Preventing TB

TB is spread through the air when an infected person coughs, sneezes or spits. It usually takes a long time for TB transmission to occur. Family members of people with TB, people living in the same house, health-care workers, and people who live in residential facilities like homeless shelters and prisons are most likely to get TB. People with latent (not active) TB do not spread the disease. Once a person with active TB starts treatment (see "TB Treatment" below), they usually cannot spread the disease after two to three weeks on treatment.

People with active TB should be separated from others until they can no longer spread the disease. If you have TB or spend time around people with TB, wear a disposable face mask. Certain types of air filters can trap the TB bacteria, and ultraviolet light can kill it.

TB Symptoms

After TB bacteria are inhaled, they settle in the lungs. People with healthy immune systems can usually fight the bacteria and keep it from multiplying. The immune system may build structures that wall off the bacteria. These structures can burst, leaving scars in the lungs. If a person's immune system is too weak and the structures burst, the bacteria can get out and enter the bloodstream. Once in the bloodstream they travel to other parts of the body including the brain, kidneys, and bones. This is called "extrapulmonary TB." Extrapulmonary TB is more likely in people with advanced HIV disease.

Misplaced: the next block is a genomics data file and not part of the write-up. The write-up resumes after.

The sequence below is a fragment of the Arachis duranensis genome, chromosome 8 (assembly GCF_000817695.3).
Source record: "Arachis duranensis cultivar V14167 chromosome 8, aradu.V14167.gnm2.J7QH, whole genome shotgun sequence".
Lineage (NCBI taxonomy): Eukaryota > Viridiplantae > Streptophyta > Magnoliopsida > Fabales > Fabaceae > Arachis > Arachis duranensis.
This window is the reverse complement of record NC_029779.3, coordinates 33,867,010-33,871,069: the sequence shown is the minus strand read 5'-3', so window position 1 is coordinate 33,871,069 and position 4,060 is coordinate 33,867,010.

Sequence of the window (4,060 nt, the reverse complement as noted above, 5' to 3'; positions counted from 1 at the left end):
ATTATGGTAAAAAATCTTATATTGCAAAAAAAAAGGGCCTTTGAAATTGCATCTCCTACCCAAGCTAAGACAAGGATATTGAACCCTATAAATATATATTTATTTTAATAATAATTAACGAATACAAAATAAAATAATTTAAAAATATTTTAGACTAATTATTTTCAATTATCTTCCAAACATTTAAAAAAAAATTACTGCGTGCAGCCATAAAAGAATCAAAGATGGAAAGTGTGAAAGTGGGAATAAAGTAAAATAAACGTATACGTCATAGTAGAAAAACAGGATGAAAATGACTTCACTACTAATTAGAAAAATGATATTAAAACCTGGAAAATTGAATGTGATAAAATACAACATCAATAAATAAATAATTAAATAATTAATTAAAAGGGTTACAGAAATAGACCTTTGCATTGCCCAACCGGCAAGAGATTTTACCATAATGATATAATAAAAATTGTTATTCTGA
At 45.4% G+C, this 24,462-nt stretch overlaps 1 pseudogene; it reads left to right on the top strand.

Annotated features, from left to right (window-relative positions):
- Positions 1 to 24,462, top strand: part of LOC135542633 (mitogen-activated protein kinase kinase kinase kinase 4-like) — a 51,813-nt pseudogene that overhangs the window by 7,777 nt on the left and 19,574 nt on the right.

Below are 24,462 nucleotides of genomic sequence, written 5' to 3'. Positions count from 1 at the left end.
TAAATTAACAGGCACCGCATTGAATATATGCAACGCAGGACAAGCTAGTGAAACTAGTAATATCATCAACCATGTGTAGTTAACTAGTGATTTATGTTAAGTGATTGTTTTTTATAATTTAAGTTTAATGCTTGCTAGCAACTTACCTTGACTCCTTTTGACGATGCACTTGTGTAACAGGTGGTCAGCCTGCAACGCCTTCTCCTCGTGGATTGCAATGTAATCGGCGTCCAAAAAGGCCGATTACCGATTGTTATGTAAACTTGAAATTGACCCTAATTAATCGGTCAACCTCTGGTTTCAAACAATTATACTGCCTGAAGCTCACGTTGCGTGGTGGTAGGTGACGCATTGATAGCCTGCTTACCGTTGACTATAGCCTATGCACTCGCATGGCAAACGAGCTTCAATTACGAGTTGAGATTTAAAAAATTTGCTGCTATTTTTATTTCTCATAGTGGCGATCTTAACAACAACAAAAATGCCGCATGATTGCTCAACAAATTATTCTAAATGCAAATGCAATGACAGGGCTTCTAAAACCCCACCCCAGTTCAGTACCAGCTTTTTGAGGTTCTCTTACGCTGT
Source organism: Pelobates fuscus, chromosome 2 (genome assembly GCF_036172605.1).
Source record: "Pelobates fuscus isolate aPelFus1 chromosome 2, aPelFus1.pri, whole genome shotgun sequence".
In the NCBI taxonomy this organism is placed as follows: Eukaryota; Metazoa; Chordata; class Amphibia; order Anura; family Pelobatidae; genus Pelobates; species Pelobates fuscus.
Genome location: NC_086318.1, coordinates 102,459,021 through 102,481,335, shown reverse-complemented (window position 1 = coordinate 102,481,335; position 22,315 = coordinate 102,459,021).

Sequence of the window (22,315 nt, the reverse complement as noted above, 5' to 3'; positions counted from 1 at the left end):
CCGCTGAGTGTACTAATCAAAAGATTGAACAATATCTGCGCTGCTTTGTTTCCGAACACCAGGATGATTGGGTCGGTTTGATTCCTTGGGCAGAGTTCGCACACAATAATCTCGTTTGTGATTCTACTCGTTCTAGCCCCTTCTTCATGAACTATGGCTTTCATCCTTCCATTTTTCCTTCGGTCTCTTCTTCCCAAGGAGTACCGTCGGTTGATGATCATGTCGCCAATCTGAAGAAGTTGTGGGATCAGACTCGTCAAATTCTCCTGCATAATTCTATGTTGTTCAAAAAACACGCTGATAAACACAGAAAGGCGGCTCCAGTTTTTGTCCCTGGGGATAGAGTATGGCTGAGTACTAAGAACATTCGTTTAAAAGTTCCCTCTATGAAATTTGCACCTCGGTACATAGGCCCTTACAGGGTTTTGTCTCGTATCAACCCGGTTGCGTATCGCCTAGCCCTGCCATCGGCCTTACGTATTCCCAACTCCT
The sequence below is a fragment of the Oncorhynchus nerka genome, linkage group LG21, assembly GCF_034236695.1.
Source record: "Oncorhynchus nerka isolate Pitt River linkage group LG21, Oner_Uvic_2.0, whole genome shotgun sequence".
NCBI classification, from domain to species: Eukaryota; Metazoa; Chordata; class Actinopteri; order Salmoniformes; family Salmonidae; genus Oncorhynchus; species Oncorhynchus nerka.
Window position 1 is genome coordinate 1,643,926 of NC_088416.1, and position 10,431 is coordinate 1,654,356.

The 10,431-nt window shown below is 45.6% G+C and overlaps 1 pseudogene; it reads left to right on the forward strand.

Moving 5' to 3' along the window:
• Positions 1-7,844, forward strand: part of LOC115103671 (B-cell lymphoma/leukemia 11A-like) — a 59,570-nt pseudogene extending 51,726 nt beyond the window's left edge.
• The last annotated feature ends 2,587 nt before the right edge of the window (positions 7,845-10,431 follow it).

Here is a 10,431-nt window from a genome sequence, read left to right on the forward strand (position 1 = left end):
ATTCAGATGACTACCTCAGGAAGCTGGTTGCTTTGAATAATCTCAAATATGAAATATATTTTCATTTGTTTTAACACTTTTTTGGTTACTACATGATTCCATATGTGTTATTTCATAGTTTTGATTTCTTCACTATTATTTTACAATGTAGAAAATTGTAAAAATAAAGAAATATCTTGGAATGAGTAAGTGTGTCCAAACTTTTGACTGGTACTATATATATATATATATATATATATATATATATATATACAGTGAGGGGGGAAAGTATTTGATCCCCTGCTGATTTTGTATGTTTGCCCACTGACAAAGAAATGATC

People with active TB disease may develop symptoms including:

  • Cough lasting more than two to three weeks
  • Coughing up sputum (phlegm) or blood
  • Unexplained weight loss
  • Fever or chills
  • Night sweats
  • Fatigue (unusual tiredness)
  • Loss of appetite
  • Chest pain

Finding and Diagnosing TB

It is recommended that HIV+ people get screened for TB once a year using a skin or blood test. The skin test is called a TST (tuberculin skin test) or PPD (purified protein derivative). A small amount of "tuberculin" (a TB protein) is injected under the skin of the arm, and the test is checked or "read" two to three days later by a health care worker who looks at the spot on the arm and measures any swelling. The test is positive if the area develops a hard swelling under the skin that is bigger than 5mm.

There is also a TB blood test, called an IGRA (interferon-gamma release assay), which measures your immune response to TB. Because HIV+ people sometimes do not develop a positive TB skin test reaction even if they are infected, the TB blood test is now the preferred test for those living with HIV. An added benefit to the IGRA test is that there is no need to return to a health clinic; results are usually available within 24 hours and can be communicated by phone.